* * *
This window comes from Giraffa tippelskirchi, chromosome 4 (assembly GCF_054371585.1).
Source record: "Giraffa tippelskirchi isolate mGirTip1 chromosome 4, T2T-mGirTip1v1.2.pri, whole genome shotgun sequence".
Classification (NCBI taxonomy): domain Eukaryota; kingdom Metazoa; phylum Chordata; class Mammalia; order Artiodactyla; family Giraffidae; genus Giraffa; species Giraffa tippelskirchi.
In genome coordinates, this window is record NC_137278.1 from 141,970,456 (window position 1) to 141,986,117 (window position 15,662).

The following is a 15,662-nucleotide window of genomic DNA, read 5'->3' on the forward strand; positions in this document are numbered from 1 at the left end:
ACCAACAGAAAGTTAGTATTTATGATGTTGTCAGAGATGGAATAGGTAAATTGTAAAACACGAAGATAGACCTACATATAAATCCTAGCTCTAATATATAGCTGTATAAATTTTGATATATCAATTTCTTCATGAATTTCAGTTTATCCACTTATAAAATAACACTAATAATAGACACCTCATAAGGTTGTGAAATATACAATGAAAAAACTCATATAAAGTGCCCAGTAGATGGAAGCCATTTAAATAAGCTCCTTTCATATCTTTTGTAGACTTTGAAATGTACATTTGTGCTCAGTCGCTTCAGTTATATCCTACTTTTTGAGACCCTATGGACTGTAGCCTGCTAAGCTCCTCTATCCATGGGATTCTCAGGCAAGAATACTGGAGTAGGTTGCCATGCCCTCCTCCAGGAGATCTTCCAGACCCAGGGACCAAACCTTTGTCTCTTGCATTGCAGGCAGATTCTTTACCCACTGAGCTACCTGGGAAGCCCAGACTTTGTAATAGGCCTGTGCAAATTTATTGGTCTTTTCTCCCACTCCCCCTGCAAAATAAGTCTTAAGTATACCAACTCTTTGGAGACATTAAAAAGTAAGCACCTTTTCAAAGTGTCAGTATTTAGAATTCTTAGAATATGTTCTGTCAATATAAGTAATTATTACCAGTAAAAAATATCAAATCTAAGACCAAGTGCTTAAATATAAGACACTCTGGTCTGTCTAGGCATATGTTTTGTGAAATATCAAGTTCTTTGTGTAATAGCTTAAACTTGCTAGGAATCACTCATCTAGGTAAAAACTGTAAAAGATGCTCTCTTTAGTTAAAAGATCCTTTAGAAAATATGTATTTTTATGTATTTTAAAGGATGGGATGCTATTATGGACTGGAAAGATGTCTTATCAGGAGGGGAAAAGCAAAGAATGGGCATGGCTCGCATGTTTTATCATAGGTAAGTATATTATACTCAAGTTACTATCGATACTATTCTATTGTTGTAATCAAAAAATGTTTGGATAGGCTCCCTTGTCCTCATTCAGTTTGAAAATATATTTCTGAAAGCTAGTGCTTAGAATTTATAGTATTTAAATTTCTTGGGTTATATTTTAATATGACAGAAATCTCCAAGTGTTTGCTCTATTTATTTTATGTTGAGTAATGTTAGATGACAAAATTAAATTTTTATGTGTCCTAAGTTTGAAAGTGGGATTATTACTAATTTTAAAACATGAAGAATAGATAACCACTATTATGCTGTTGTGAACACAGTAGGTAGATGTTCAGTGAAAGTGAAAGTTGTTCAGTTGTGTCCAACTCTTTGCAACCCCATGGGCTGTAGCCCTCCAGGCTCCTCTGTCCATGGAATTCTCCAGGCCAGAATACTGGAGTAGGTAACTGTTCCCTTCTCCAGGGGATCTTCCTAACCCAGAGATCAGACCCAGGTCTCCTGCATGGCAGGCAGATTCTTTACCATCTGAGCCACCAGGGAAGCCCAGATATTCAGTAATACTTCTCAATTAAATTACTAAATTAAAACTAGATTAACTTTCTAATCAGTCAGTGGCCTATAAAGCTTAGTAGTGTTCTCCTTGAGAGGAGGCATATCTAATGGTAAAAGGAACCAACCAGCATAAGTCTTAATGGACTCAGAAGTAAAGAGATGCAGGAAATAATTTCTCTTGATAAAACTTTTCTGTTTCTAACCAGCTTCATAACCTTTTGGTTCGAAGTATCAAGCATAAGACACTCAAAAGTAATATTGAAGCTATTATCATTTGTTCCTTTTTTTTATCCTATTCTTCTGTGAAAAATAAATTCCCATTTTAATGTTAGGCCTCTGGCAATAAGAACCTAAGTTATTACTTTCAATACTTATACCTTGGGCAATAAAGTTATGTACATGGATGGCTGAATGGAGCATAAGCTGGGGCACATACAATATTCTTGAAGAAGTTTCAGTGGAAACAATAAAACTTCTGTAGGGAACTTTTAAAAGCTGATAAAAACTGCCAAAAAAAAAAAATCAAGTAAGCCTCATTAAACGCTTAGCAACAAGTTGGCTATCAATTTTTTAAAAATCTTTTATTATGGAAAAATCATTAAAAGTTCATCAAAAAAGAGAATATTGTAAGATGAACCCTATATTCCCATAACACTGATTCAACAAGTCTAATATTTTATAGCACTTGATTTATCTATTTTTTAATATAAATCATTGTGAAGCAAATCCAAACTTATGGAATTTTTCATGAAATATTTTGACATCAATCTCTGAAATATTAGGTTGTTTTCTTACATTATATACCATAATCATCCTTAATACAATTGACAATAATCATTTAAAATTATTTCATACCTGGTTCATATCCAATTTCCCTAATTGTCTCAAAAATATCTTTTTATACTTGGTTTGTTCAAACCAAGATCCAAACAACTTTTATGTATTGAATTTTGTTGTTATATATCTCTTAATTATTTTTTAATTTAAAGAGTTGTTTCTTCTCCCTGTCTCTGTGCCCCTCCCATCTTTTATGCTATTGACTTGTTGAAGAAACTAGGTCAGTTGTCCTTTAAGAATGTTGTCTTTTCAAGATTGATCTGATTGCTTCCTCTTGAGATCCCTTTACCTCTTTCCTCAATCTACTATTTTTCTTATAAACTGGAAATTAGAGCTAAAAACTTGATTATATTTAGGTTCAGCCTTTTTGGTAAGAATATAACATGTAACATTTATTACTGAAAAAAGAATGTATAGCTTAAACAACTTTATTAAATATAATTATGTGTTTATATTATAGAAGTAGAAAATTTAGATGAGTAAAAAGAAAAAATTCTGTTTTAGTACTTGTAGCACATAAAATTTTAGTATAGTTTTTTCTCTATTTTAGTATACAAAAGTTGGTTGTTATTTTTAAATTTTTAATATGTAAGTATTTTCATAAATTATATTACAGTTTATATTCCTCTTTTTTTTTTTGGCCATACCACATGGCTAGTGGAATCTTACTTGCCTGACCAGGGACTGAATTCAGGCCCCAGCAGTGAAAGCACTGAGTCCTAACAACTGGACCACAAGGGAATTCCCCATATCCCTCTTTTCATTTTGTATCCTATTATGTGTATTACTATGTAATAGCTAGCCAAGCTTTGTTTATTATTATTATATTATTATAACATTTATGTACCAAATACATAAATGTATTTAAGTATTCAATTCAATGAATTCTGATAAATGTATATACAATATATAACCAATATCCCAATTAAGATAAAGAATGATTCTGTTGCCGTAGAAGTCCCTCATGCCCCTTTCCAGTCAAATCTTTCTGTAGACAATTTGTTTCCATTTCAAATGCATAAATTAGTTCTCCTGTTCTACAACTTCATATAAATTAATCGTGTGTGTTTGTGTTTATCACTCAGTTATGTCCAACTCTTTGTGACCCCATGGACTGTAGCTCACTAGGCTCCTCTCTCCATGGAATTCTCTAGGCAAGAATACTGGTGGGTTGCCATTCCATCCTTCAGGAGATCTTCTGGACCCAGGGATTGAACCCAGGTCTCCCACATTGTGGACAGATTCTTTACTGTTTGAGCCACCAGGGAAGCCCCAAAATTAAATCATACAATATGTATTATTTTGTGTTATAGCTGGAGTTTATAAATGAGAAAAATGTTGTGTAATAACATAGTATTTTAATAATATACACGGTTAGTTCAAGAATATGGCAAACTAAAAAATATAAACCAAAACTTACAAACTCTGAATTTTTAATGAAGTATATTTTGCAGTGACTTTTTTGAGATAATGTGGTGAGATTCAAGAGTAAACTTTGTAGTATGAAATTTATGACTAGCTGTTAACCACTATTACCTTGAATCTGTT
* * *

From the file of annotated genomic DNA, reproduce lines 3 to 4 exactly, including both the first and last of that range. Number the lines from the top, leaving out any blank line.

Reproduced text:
Classification (NCBI taxonomy): domain Eukaryota; kingdom Metazoa; phylum Chordata; class Mammalia; order Artiodactyla; family Giraffidae; genus Giraffa; species Giraffa tippelskirchi.
In genome coordinates, this window is record NC_137278.1 from 141,970,456 (window position 1) to 141,986,117 (window position 15,662).